3.) The same is true for the information provided by . When examining the various entries I can't establish a connection between the *4* roots requested for inclusion. The CA certificates from that page and following pages and entries are signed by  Telekom-Control-Kommission. The document doesn't help either...

4.) There are 19 different CA certificates on some of them marked as active, about each one seem to have very different qualifications and minimum requirements! All of them are issued by Telekom-Control-Kommission. But when examining the issuer of (a-sign-corporate-light-01) it says A-Trust-nQual-01. When checking the corresponding entry of a-sign-corporate-light at it says something else (i.e. issued by Telekom-Control-Kommission).

5.) In the original bug at it says to be in compliance with ETSI TS 101 456 (this refers to the policy document only), but I can't find any audit requirements to that standard nor any audit confirmation whatsoever. More than that, the Austrian Signature Act doesn't require any either (as far as I could see). At the overview ( ) and other pages one can read:

/Die Aufnahme und Ausübung der Tätigkeit eines Zertifizierungsdiensteanbieters bedürfen keiner gesonderten Genehmigung. Der Anbieter muss die Aufnahme der Tätigkeit lediglich der Aufsichtsstelle anzeigen. Ein Anbieter, der sichere elektronische Signaturverfahren bereitstellt, kann sich aber vor der Aufnahme der Tätigkeit von der Aufsichtsstelle akkreditieren lassen./

Which freely translated means, that a CA in Austria doesn't require any special permission. A CA only has to notify the supervisor (assuming to be Telekom-Control-Kommission). Such a provider *can* be accredited by the supervisor (it's not a requirement).

Maybe someone can shed some light about this? 

The comment period has ended, but further investigation is being done. This application is not yet approved.


ad2) There is a CPS for each intermediate CA and at least one CP for each. For some closed user groups we have special CPs to some intermediate CAs- Eg. for a-sign-premium (cn=a-sign-premium-sig-xx and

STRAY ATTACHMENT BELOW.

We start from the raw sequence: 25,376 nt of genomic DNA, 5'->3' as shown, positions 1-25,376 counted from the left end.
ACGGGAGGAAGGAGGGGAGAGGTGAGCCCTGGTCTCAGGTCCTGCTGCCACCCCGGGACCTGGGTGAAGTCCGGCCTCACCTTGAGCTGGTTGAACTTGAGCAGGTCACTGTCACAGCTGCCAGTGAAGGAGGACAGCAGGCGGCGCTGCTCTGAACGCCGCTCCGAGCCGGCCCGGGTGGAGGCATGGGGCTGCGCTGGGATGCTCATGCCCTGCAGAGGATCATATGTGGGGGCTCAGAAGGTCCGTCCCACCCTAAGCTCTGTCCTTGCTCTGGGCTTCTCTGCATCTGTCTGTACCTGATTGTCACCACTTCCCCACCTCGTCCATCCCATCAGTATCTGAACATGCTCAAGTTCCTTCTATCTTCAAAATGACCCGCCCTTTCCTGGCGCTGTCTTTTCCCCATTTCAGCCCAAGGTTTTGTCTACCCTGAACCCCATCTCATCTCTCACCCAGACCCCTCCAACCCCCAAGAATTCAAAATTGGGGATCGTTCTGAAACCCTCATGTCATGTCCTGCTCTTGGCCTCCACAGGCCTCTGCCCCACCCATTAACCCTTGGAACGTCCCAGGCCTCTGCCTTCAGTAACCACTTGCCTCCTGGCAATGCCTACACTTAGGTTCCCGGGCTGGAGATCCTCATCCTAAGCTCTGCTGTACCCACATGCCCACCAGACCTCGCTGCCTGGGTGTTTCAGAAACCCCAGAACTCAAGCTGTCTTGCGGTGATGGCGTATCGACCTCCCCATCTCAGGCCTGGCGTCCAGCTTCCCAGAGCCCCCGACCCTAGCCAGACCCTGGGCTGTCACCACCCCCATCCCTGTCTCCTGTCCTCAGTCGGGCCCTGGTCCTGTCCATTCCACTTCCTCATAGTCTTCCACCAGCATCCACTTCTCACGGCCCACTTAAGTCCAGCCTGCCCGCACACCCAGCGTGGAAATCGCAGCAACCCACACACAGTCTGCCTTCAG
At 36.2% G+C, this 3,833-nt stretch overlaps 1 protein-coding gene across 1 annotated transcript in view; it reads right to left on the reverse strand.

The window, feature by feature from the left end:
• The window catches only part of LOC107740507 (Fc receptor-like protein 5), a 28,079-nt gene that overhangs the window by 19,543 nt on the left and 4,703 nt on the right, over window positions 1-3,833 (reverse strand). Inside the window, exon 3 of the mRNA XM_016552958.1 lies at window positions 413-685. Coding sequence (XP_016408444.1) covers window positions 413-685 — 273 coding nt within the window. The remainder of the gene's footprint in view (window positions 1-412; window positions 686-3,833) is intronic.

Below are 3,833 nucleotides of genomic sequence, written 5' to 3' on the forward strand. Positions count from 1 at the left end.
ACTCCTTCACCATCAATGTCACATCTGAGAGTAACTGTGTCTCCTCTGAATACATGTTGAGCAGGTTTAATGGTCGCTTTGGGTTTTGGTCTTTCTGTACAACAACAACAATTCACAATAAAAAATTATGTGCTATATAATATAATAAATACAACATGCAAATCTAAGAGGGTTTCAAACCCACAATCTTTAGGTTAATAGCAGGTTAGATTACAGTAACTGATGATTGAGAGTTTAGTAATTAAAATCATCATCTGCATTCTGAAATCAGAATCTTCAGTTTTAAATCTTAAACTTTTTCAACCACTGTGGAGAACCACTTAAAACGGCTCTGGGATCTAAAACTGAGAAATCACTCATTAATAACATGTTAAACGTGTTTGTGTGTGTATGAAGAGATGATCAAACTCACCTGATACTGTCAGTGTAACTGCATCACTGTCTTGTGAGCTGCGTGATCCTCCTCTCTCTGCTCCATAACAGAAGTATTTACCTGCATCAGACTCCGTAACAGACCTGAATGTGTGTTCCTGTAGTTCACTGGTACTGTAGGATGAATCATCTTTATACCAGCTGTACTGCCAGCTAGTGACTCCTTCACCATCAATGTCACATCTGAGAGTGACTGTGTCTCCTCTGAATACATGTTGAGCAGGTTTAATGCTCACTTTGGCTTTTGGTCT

cn=a-sign-premium-enc-xx) has one CPS and one CP:

Which CP and CPS is used for a single end-user-certificate is defined by the policy extension in the certificate. And shows which root issues which intermediate.

ad 3) I thought (hoped) would clearify the situation. There are 4 roots (nQual,Qual,etc with gray background) and below each root are the intermediae certificates which issue end-user-certificates.

ad 4) We issue our own certifcates, hence the issuer in the intermdiate certificates is always A-Trust. We send a certificate signing request for each intermediate to Telekom Control Kommission, and if the service is approved, they issue a certificate based on that csr.

ad 5) You are right ETSI TS 101 456 is not a requirement of Telekom Control Kommission. But they audit is performed according to the CP/CPS, wether every point statd in the CP/CPS is valid.
Ramin: regarding your point 5. I'm sure the audit confirms the points in the CP/CPS, but the Mozilla Foundation does not have the manpower to confirm the WebTrust or ETSI equivalence of various audit regimes, or to audit your procedures ourselves. Therefore, we require a valid ETSI or WebTrust audit before admitting CAs into our root store.

To summarise, then: we need an audit to one of the sets of criteria in policy section 8, performed by an auditor which meets the criteria in policy sections 9 and 10, and who is willing to state publicly that they have performed such an audit, and that you passed. If you have not been subject to such an audit, then we must sadly decline your application.


of course i unserstand, that you do not perform the Audit, but i thought, the 
Austrian Telekom-Control Commission ( who performed our Audit and clearly states this on their website was an organisation entitled to perform such audits.

To quote comment #22, the TCC is indeed "an auditor which meets the criteria in policy sections 9 and 10", but the problem is that it doesn't do (or you haven't proved that it does) "an audit to one of the sets of criteria in policy section 8".

Closed: 12 years ago
Resolution: --- → WONTFIX
Is there any new progress on this bug? there are several e-government-applications which users are complaining about the additional security warnings and manual steps necessary to use them with Firefox.

this is NOT a bug. A-Trust simply refuses to undergo a proper audit (ETSI or WebTrust) required to be allowed to include CAs into the root store.
still nothing new about this?
It is for to make the next move.

this may be a duplicate Bug - A-Trust certificates have already been included in FF 6.0.2 ->
Duplicate of bug: 530797
Product: → NSS